Daily Mail on RLS today

Dr Martin Scurr has been treating patients for more than 30 years and is one of the country's leading GPs. Here he offers advice to a patient suffering from restless legs syndrome.

I have suffered with restless legs syndrome for several years. Every doctor I've consulted tells me that there is no cure, but can this possibly be correct? I spend several hours almost every nightwalking about unable to lie still in bed, which of course causes extreme tiredness during daytime hours. I would be so grateful for your advice.

Dr Scurr says... This is a miserable affliction and, sadly, not all doctors recognise the true extent of the distress it can cause. Restless legs syndrome affects 5 to 10 per cent of the population and is more common in women, usually starting in middle age.

The symptoms you know all too well: a burning, itching irritability and aching sensation - particularly when the legs are at rest, at night when lying down, or when you're trying to get off to sleep. The only way to relieve this is to keep moving constantly.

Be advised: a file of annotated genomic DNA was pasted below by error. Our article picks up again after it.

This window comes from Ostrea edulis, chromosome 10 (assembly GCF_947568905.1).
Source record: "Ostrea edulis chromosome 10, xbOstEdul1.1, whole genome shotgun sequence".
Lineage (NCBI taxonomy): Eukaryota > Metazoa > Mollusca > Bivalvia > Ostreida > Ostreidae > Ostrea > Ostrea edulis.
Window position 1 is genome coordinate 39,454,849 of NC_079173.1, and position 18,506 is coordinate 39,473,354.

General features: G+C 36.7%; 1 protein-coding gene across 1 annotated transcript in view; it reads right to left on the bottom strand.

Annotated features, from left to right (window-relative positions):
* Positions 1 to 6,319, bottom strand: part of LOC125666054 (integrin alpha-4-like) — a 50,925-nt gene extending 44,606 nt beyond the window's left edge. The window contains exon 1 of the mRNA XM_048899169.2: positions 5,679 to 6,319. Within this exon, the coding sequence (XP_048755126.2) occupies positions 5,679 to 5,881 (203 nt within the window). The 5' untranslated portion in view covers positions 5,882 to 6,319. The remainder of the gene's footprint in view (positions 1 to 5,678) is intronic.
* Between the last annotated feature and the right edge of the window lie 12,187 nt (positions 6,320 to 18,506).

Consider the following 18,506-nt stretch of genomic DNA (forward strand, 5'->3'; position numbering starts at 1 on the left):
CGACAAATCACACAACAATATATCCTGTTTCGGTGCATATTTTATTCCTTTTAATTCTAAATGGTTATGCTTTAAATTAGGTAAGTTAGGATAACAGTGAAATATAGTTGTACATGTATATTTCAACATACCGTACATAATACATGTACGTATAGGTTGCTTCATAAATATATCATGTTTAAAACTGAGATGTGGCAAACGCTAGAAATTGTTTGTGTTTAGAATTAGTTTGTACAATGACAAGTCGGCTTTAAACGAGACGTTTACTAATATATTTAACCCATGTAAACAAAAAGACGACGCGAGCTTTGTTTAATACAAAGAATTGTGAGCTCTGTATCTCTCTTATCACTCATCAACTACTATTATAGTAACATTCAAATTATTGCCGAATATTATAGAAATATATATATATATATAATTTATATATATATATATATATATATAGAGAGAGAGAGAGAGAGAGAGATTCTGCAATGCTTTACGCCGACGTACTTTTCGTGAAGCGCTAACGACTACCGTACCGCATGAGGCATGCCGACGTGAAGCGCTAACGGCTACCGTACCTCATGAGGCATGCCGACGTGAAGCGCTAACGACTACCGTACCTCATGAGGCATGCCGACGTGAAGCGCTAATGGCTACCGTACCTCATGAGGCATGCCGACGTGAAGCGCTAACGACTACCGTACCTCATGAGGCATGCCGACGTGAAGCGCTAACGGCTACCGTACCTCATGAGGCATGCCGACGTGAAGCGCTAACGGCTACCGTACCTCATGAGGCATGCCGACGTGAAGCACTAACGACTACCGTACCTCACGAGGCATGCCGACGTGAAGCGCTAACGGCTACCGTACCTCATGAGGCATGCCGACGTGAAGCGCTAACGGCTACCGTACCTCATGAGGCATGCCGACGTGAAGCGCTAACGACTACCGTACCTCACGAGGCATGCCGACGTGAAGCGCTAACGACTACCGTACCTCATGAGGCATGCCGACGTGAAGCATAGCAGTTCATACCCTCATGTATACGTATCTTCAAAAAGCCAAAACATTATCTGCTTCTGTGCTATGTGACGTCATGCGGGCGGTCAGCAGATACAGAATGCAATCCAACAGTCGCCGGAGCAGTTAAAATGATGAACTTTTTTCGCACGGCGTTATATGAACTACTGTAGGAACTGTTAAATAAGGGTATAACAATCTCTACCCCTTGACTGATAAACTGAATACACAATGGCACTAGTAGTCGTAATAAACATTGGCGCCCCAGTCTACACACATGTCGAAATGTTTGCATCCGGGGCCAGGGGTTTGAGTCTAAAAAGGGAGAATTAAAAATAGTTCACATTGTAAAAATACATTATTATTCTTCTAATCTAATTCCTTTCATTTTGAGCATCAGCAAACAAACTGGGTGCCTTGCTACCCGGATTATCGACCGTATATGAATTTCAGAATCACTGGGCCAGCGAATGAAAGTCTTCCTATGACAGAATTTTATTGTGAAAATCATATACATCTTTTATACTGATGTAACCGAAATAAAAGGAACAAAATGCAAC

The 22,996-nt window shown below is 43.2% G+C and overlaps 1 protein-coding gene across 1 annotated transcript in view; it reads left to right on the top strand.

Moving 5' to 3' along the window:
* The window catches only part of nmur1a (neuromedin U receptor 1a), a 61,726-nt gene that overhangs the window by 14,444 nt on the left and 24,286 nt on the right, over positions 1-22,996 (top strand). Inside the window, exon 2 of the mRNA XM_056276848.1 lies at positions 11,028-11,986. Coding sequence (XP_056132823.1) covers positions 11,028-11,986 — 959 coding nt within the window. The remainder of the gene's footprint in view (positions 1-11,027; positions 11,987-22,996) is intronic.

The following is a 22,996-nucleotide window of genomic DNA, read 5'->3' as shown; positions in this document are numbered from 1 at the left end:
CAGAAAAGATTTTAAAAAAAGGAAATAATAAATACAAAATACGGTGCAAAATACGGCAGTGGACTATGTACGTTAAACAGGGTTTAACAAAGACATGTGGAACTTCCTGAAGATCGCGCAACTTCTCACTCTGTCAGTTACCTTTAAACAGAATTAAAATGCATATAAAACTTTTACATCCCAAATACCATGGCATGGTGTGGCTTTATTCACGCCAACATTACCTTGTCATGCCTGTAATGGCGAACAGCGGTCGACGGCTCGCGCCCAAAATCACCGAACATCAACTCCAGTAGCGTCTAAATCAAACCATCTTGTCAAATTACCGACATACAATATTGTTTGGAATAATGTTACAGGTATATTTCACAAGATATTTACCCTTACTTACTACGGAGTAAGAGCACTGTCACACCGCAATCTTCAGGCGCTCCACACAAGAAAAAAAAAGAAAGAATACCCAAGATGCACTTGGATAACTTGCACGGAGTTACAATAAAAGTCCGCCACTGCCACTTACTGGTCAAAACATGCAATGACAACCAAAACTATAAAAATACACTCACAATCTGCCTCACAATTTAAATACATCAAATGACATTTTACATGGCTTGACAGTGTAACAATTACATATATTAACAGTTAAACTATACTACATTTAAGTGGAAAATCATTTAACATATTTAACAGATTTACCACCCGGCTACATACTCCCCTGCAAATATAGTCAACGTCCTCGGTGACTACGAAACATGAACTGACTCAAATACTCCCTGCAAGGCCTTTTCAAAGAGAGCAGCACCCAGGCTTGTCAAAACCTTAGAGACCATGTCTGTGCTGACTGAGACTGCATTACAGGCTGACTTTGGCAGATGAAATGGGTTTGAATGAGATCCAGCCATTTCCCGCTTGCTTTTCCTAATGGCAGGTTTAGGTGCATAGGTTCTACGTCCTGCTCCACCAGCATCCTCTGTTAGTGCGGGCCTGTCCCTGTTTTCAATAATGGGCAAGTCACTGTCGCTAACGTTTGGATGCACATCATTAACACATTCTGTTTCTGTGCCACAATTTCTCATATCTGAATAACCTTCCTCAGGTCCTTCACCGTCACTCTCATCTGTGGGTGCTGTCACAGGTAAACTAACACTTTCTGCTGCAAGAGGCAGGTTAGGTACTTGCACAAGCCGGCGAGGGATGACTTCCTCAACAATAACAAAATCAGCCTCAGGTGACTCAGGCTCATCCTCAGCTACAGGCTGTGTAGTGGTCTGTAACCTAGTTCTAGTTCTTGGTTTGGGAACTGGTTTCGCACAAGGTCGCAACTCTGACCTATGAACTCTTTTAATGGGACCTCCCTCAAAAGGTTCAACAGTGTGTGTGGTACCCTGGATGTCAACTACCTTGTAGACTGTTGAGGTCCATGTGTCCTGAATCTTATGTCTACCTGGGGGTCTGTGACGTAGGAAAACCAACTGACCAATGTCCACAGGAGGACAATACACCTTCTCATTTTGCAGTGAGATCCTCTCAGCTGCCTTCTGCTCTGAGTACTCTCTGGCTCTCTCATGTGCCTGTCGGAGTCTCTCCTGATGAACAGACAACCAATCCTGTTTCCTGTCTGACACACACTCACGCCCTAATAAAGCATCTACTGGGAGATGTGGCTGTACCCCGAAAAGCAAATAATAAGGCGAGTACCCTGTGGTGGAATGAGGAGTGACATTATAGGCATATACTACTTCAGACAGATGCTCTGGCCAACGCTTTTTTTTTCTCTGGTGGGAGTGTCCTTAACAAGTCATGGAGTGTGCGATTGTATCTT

In most cases I've seen, there's no identifiable cause, although in a few it occurs as a complication of another health condition.

This can include iron deficiency anaemia (such as that caused by heavy periods around the time of the menopause), kidney failure, diabetes and coeliac disease, to name a few.

But in all of these, restless legs is a secondary state of affairs, so it's the main problem that needs to be treated, not the restless legs.

It's a condition that can vary hugely in severity. Some patients have it mildly, while others can be severely troubled with no let-up at all. And when it's this bad, the sleep disruption has a knock-on effect on daytime activities, resulting in a toll on your ability to work and your personal life.

Although the exact cause is unknown, it is thought the condition is associated with an imbalance of chemicals in the brain, such as dopamine, which is related to movement.

Until recently, many patients have been given tranquillisers or sleeping pills to try to suppress the symptoms, but this does not work. Now it is thought the treatments most likely to work are medicines called dopamine agonists, which mimic the effects of the chemical dopamine. For my patients, I favour pramipexole.